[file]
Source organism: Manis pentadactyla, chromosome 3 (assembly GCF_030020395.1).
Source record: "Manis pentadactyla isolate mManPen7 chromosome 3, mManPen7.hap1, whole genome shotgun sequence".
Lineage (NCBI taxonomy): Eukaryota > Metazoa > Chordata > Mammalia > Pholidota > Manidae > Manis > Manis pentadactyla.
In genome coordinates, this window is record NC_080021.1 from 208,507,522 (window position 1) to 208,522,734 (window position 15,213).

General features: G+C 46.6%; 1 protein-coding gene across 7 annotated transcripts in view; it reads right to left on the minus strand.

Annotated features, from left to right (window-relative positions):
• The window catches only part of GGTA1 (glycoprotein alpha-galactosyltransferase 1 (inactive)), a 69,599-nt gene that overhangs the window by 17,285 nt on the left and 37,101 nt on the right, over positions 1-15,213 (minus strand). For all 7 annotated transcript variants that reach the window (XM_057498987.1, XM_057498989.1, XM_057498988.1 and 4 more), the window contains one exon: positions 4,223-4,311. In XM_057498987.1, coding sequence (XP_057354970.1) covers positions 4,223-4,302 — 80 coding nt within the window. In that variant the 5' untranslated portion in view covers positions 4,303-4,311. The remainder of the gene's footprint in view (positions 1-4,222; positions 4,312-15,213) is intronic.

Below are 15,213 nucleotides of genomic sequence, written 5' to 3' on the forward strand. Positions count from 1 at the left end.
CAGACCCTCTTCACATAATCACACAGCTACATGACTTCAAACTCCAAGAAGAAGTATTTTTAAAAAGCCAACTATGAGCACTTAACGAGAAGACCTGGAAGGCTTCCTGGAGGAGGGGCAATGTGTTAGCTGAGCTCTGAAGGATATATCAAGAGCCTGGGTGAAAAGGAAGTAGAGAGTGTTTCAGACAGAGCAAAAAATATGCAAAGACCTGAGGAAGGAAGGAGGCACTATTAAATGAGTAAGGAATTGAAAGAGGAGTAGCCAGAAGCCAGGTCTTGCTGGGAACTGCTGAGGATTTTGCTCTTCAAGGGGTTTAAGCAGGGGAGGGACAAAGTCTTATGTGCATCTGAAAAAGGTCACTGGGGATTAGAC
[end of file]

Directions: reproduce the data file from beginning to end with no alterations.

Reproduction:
Source organism: Manis pentadactyla, chromosome 3 (assembly GCF_030020395.1).
Source record: "Manis pentadactyla isolate mManPen7 chromosome 3, mManPen7.hap1, whole genome shotgun sequence".
Lineage (NCBI taxonomy): Eukaryota > Metazoa > Chordata > Mammalia > Pholidota > Manidae > Manis > Manis pentadactyla.
In genome coordinates, this window is record NC_080021.1 from 208,507,522 (window position 1) to 208,522,734 (window position 15,213).

General features: G+C 46.6%; 1 protein-coding gene across 7 annotated transcripts in view; it reads right to left on the minus strand.

Annotated features, from left to right (window-relative positions):
• The window catches only part of GGTA1 (glycoprotein alpha-galactosyltransferase 1 (inactive)), a 69,599-nt gene that overhangs the window by 17,285 nt on the left and 37,101 nt on the right, over positions 1-15,213 (minus strand). For all 7 annotated transcript variants that reach the window (XM_057498987.1, XM_057498989.1, XM_057498988.1 and 4 more), the window contains one exon: positions 4,223-4,311. In XM_057498987.1, coding sequence (XP_057354970.1) covers positions 4,223-4,302 — 80 coding nt within the window. In that variant the 5' untranslated portion in view covers positions 4,303-4,311. The remainder of the gene's footprint in view (positions 1-4,222; positions 4,312-15,213) is intronic.

Below are 15,213 nucleotides of genomic sequence, written 5' to 3' on the forward strand. Positions count from 1 at the left end.
CAGACCCTCTTCACATAATCACACAGCTACATGACTTCAAACTCCAAGAAGAAGTATTTTTAAAAAGCCAACTATGAGCACTTAACGAGAAGACCTGGAAGGCTTCCTGGAGGAGGGGCAATGTGTTAGCTGAGCTCTGAAGGATATATCAAGAGCCTGGGTGAAAAGGAAGTAGAGAGTGTTTCAGACAGAGCAAAAAATATGCAAAGACCTGAGGAAGGAAGGAGGCACTATTAAATGAGTAAGGAATTGAAAGAGGAGTAGCCAGAAGCCAGGTCTTGCTGGGAACTGCTGAGGATTTTGCTCTTCAAGGGGTTTAAGCAGGGGAGGGACAAAGTCTTATGTGCATCTGAAAAAGGTCACTGGGGATTAGAC